Many of you are plagued by Pandemic Traumatic Stress Disorder. You’re not alone. Mine takes the form of frequent fits of classic insomnia. Nothing has really worked to ease the pressure. Not even this. My insomnia takes various forms, from long exhausting delays in falling asleep to totally sleepless nights when the faucet of my mind floods the brain with glutinous thoughts and feelings exacerbated by recollected peeves, disappointments and random feelings of remorse. These are the worst of times and the worser of times.
After listening to Matthew Walker, director of the Center for Human Sleep Science at the University of California, Berkeley, on Fresh Air, I learned that every time I miss sleep, I lose that time at the end of my life, which would make anyone nutso.
I also learned that the brain has to be trained to sleep. An interesting concept. The bed, the sanctum. The mind must know that it is for sleeping, not watching TV. Napping during the day or early evening does not replenish what is lost at night. Sometimes it’s hard not to drift off when exhausted, but humans can never cash in on missed sleep—there is no such thing as making it up. Whatever is gone is gone forever. Different people do have different Circadian rhythms, but those rhythms are not fungible.
COVID confinement severely altered my cognitive patterns. I’ve always been an early riser, but I’ve also always had at least seven hours of REM sleep. So I changed certain habits: No screens of any kind after 9 p.m.; read right before bedtime; follow fixed routines. I read for two hours every night and absorb 3 mg of melatonin an hour before bed. And for good measure, I do a smidge of meditation before hitting the pillow.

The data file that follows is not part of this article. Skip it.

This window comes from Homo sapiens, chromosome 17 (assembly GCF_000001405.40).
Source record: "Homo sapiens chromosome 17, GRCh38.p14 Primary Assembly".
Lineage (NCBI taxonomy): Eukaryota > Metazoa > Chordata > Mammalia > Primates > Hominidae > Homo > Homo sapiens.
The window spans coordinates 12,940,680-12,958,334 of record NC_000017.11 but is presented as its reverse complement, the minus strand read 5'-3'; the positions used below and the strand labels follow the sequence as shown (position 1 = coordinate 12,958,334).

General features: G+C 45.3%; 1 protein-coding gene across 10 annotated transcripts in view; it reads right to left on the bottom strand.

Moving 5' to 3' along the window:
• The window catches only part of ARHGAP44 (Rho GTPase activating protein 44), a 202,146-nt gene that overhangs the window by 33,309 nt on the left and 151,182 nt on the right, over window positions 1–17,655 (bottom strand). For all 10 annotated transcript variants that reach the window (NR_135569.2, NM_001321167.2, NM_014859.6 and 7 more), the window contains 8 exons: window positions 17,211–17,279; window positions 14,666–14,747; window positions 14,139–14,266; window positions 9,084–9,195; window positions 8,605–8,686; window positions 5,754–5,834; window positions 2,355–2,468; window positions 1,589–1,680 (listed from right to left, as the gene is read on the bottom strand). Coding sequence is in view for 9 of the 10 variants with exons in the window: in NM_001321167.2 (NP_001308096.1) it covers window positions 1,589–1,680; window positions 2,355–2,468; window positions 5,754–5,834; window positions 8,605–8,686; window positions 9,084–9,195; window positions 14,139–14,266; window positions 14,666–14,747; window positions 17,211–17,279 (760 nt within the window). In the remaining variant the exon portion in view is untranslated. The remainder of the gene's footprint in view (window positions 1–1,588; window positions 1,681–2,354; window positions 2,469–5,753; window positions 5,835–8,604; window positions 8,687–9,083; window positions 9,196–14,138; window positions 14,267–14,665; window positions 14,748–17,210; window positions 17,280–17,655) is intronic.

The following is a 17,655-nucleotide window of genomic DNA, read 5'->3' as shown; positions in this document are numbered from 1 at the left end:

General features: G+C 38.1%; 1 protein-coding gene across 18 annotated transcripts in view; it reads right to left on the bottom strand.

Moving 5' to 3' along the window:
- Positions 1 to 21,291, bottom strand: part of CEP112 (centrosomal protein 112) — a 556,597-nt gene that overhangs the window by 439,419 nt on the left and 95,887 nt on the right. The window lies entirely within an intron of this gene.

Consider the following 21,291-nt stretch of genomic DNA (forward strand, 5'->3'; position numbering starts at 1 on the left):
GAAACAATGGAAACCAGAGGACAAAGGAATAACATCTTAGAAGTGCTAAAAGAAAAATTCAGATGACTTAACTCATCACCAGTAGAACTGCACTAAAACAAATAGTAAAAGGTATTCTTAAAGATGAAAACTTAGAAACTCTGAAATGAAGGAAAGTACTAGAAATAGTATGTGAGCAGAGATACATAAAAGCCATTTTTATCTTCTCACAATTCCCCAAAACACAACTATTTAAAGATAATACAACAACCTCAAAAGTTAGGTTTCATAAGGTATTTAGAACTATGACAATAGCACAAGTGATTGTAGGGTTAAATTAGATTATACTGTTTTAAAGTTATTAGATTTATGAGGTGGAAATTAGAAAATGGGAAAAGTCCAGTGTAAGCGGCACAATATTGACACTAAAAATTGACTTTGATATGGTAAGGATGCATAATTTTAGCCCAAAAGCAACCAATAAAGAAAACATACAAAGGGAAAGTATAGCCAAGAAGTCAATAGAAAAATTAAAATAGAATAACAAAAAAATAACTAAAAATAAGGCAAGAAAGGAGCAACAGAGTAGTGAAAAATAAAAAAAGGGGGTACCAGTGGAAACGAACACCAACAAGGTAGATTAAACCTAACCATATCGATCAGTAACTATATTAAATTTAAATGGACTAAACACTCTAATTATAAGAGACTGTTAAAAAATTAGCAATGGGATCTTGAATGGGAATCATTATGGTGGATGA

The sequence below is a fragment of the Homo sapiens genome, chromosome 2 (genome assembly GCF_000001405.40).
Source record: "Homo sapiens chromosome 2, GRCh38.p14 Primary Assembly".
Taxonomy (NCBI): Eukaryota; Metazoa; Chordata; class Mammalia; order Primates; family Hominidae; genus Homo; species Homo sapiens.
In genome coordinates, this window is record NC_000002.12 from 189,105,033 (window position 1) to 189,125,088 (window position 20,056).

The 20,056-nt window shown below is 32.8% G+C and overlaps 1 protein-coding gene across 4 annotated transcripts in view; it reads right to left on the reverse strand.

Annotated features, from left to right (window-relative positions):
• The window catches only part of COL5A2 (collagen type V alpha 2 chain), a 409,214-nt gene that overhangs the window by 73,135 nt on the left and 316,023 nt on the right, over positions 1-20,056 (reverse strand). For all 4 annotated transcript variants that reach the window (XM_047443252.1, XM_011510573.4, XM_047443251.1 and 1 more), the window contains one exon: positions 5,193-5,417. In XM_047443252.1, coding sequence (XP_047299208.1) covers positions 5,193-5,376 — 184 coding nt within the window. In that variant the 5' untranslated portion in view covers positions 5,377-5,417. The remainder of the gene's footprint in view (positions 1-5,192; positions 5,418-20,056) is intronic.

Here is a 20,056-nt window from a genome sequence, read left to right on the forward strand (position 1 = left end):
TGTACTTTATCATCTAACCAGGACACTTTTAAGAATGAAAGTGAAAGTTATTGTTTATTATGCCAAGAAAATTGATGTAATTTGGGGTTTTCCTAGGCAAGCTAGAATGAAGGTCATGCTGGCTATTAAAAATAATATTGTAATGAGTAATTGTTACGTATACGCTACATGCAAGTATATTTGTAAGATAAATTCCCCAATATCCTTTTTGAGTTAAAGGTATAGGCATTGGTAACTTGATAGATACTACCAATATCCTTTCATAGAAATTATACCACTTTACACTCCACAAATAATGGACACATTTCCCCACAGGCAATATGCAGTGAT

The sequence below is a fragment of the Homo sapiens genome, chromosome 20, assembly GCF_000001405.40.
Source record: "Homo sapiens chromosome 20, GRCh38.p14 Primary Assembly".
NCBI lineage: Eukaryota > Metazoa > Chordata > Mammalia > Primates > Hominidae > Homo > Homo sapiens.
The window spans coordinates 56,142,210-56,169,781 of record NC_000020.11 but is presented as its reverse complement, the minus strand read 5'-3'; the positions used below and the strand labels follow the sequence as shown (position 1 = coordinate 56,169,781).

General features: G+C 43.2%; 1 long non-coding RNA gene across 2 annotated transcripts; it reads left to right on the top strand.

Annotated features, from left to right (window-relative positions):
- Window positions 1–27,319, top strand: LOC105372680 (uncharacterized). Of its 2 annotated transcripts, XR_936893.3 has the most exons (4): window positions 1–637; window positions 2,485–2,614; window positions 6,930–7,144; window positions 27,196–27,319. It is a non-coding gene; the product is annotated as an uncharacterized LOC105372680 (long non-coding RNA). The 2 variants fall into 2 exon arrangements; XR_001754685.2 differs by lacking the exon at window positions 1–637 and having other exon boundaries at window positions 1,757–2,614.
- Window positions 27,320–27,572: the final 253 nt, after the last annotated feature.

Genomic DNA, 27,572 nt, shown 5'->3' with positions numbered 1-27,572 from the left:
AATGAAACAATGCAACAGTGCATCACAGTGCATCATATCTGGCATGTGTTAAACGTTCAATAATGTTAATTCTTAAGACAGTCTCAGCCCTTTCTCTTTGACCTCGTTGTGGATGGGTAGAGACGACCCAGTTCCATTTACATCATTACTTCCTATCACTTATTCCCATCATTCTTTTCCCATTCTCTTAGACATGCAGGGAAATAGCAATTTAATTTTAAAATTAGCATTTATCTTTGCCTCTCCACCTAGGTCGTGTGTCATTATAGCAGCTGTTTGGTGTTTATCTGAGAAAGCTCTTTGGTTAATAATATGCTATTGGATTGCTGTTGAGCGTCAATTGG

Anyway, after giving Dr. Walker’s method a try, I found that after a few days it tentatively worked. I fell into a deep sleep within 15 minutes and even have had unmemorable dreams—but at least they were dreams, which is a good sign. Then, the other night, I had nightmare: I dreamed about MORLOCKS.
Ever since I first saw the film based on H.G. Wells’ classic The Time Machine, I’ve worried about Morlocks—the Trump-orange-haired fiends that inhabit the deep state of the year 802701. Wells advanced his social and political ideas in this narrative through a nameless time traveler who is hurtled into the future by his elaborate ivory, crystal and brass machine. The world he finds is peopled by two races: the decadent Eloi, useless and dependent on food, clothing and shelter provided by the burly green and orange subterranean Morlocks, who prey on them for nourishment. The two races symbolize Wells’ vision of the eventual result of oligarchic capitalism, or what he called “a neurasthenic leisure class” that would be raised and eventually devoured by the deplorable proletariat.
Well, I happen to be reading The Time Machine to ease myself to sleep. Wrong choice. The one night (in what has turned into a string of deep-sleep nights) that I actually had a REM sleep/dream, it was a Morlock festival. Moral: Don’t let COVID or the 2022 elections get you down.